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Discover Garden of the Gods Park Colorado Springs with your Family

Updated: Jul 26


Come on a journey with us to Garden of the Gods Park Colorado Springs. We’re excited to show you what to expect, how to plan for your trip, and a little bit about the history of the park. Let’s Get Started.


Garden of the Gods Park

When you plan your trip to Garden of the Gods Park you can’t help but get excited. In addition to what you see here there are a lot of pictures and videos showing grasslands similar to the great plains, juniper trees and woodlands, and sandstone and limestone formations found nowhere else colored white and red and amazing. Off in the distance are the Rocky Mountains and Pikes peak stands the tallest of the southern front edge at over 14,000 feet.


There is one reason why we can all see Garden of the Gods for free and stay until the end of the video to learn where you can spot camels in the park.


What is the History of Garden of the Gods Park?


Garden of the Gods is a gift. Literally. Charles Elliot Perkins bought the land in 1879. Mr. Perkins gifted the land to the people of Colorado Springs with conditions. The main one being that it be cared for, and available to all, free of charge. Another condition required no buildings or structures on the land unless it was for the direct care of the park. The original donation was 480 acres. Through other donations and efforts, total land is now almost 1,400 acres. Here is the video version if you want to see more than pictures:



Wonder how Garden of the Gods got its name? You’ll learn two possibilities later. Now let’s discuss what you can do in the park!


What is There to do in Garden of the Gods Park?


There are many ways for you to explore the park. Imagine taking in the park views hiking and walking the trails which are the most popular method of exploring the park. Bikes are also permitted, and bike tours are available including e-bikes. Other tours include Jeep, Trolley, Segway, and even horseback riding. If you only have a little time to spend, driving through is worth the detour. Finally, check out the viewpoint at the visitor’s center and spend some time enjoying the geologic formations. Garden of the Gods is probably one of the easier places to go rock climbing. Outfitters and guides are available, and you will see guides free climb up the rock, set their gear, and support their adventurers and you to an amazing experience. Climbing permits from the city and the correct gear are required.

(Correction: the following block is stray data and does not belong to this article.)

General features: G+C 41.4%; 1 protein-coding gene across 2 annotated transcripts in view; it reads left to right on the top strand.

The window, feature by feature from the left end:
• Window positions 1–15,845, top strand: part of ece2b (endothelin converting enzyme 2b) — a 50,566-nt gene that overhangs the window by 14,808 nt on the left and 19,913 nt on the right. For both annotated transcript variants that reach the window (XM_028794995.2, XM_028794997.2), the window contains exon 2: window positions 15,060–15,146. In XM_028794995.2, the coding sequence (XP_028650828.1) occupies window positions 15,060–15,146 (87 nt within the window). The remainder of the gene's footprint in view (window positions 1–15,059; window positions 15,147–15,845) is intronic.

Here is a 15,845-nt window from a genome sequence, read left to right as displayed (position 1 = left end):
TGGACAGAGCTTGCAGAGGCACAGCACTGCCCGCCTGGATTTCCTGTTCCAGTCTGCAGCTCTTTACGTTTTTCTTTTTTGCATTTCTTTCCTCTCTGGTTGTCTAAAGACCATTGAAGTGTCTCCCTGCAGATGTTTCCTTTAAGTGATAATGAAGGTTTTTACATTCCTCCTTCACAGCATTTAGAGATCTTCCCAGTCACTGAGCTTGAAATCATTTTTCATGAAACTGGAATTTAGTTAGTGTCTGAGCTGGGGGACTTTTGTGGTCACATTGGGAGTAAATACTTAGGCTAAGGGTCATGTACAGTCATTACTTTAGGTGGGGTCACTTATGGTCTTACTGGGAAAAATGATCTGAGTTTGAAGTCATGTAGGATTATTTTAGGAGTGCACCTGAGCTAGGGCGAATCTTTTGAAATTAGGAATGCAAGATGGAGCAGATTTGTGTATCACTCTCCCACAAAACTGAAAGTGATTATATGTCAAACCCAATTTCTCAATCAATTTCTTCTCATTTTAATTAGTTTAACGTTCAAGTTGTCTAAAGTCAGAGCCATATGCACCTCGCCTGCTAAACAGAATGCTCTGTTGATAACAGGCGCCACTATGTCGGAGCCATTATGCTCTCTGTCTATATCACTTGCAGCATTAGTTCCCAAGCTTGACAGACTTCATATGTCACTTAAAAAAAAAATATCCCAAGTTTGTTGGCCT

Prior to American ownership of the land the Ute Indians frequented the area. They considered the land sacred and held many ceremonies. The area was included in the buffalo migration through the pass and the Utes would use their trail to move and harvest the buffalo, too. Many other tribes including Apache, Cheyenne, Comanche, Lakota and others are also known to have spent time in the area. As you explore the park, consider what it was like for them.


Are Dogs Allowed in Garden of the Gods Park?


If you have dogs, you don’t have to worry. They will have as much fun as you. Most places in the park dogs are required on a 6-foot leash. Bring waste bags and water to extend your hike and you will have a great experience. A dog park is also available south of the Visitor’s center.


Let’s talk prehistoric next and coming up one word of caution when visiting the park.


In 1878, there was a great discovery. A Colorado College professor by the name of James Kerr, found the skull of an unnamed dinosaur. So far, its unique, and the one and only of its kind. The park mentions that Kerr shipped the skull to Yale where it was forgotten for 100 years. During the construction of the visitor’s center in the 1990s the archaeological find was rediscovered and developed into an exhibit you can see today in the Visitor’s Center. We’ll talk more about the visitor’s center later.